Mini-Lesson for Minoru: Memory of Exile
Mini-Lesson for Minoru: Memory of Exile – The Japanese Internment and Generational Identity
Most Canadians know about Japanese internment camps during World War II yet very little about Japanese-Canadians repatriated to Japan after the war. Why did these repatriations happen, and could something like this happen again?
- Civics/Citizenship – Human Rights
- History and Civil Rights Education – Civil Rights and Freedoms
- Social Studies – Social Policies and Programs
Guiding Question: How did institutional racism affect the lives of members of the Japanese-Canadian community in British Columbia during and after World War II?
Contextualize: Before you watch, think about the patterns that historians recognize in societies in conflict. We see this in the world today where a vulnerable group is identified, “othered” and then persecuted for their differences and the perceived threat they pose to the majority.
Have students address what they consider to be the main cause for the internment of Japanese-Canadians. Post each of the following on a separate wall of the classroom to allow for students to discuss their choice in small groups and then with the entire class:
- Anti-Asian sentiment that predated World War II
- Wartime paranoia/fear for Canada’s national security
- Public pressure from residents of British Columbia
- Resentment of Japanese-Canadian fishermen who posed an economic threat to Canadian fishermen
Justify your answer.
Japanese-Canadians lost their homes, cars and personal belongings. When they were removed from their homes, they were only allowed to bring a limited allowance of items to the internment camps. Men were separated from their families; women and children lived in squalid and shared accommodations with other families. Anything that had to be left behind was sold at a fraction of its value to pay for the costs associated with their owners’ internment.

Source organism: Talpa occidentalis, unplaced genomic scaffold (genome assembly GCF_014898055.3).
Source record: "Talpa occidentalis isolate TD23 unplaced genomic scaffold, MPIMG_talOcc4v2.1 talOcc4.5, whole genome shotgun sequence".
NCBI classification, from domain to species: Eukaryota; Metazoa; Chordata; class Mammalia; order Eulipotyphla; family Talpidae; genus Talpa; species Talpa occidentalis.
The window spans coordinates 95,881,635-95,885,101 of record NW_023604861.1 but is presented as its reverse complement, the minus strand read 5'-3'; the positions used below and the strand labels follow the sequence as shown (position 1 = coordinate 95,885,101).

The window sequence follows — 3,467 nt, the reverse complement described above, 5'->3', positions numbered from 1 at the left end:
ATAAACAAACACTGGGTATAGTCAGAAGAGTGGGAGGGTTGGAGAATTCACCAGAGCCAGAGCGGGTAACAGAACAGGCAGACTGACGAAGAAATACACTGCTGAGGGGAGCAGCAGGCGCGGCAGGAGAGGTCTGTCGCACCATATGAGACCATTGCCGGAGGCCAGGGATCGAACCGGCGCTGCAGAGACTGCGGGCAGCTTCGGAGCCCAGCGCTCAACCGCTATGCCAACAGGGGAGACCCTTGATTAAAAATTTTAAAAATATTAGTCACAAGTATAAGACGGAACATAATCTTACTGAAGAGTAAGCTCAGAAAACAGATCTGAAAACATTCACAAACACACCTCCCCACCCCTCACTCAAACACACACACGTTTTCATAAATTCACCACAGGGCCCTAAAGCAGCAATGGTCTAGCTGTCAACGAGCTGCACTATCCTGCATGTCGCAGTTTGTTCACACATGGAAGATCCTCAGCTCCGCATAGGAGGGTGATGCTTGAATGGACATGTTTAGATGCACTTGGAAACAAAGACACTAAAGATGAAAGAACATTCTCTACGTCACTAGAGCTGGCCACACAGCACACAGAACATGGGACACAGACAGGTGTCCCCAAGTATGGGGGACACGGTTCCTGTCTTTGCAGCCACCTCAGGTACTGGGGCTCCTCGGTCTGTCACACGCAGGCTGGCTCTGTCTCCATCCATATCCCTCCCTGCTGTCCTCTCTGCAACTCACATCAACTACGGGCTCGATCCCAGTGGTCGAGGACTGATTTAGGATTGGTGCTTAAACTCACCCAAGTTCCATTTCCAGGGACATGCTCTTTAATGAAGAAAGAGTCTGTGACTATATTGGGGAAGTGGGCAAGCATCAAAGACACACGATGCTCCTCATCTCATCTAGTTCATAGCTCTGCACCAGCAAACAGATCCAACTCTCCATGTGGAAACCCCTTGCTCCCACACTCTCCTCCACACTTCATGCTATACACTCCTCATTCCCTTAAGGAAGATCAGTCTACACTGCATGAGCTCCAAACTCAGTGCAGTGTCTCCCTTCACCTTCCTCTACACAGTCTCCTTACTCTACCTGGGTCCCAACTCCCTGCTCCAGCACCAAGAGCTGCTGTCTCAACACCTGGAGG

Four months after the end of the war, the government of Mackenzie King announced that “for the security of all Canadians,” all naturalized Japanese would be “repatriated”: deported back to their country of origin.
After the bombing of Hiroshima, the difficulties for Japanese-Canadians were far from over. The choice for Grandfather Fukushima was between “a country that would never accept him or a Japan barely remembered after 25 years in Canada.” Those who returned to Japan experienced further displacement and culture shock. How had this group been “exiled” again?
By January 24, 1947, Canada had cancelled deportation orders for the Japanese. To not rescind these orders would have been a violation of the UN agreement. Time permitting, take a look at the Canada’s Charter of Rights and Freedoms (1982), which addresses mobility rights. While Canadians take mobility rights for granted today, the ability to travel across the country or move from one province to another freely was not one that was accorded to Japanese-Canadians, who were not able to return to Vancouver after the war—and worse, were given repatriation as one of the very few postwar options they had. If they did not move to Japan, they settled in other parts of Canada, where they continued to face discrimination and resentment.
Describe your reaction when you learned that the Canadian government sought the enlistment of Japanese-Canadians willing to serve in the Korean War? Or that there were 40 Japanese-Canadian exiles who joined?
Serving in the Canadian Army was perceived as the only way back to Canada. Despite the losses, the confinement in internment camps, the displacement of families and the repatriation, there was still a desire and a need on the part of Japanese-Canadians to prove their loyalty, clear their names and return to Canada. This is not the only example where minority groups have served in the military in order to prove their worth as Canadians and earn their rights (see Chinese-Canadians during WWII).
In 1988, Prime Minister Brian Mulroney formally apologized to Japanese-Canadian survivors and their families. Although no person was ever charged for treason or matters of national security, 22,000 Japanese-Canadians were displaced from their homes, separated from their families and confined to remote camps. In addition to an official government apology, $300 million in compensation was also paid.
Jse-Che Lam is a Toronto-based high school teacher who has taught English, history, politics, civics and various social science courses. Her interests include stories about migration, urban issues and all matters that concern Canadian produced film, literature and politics.
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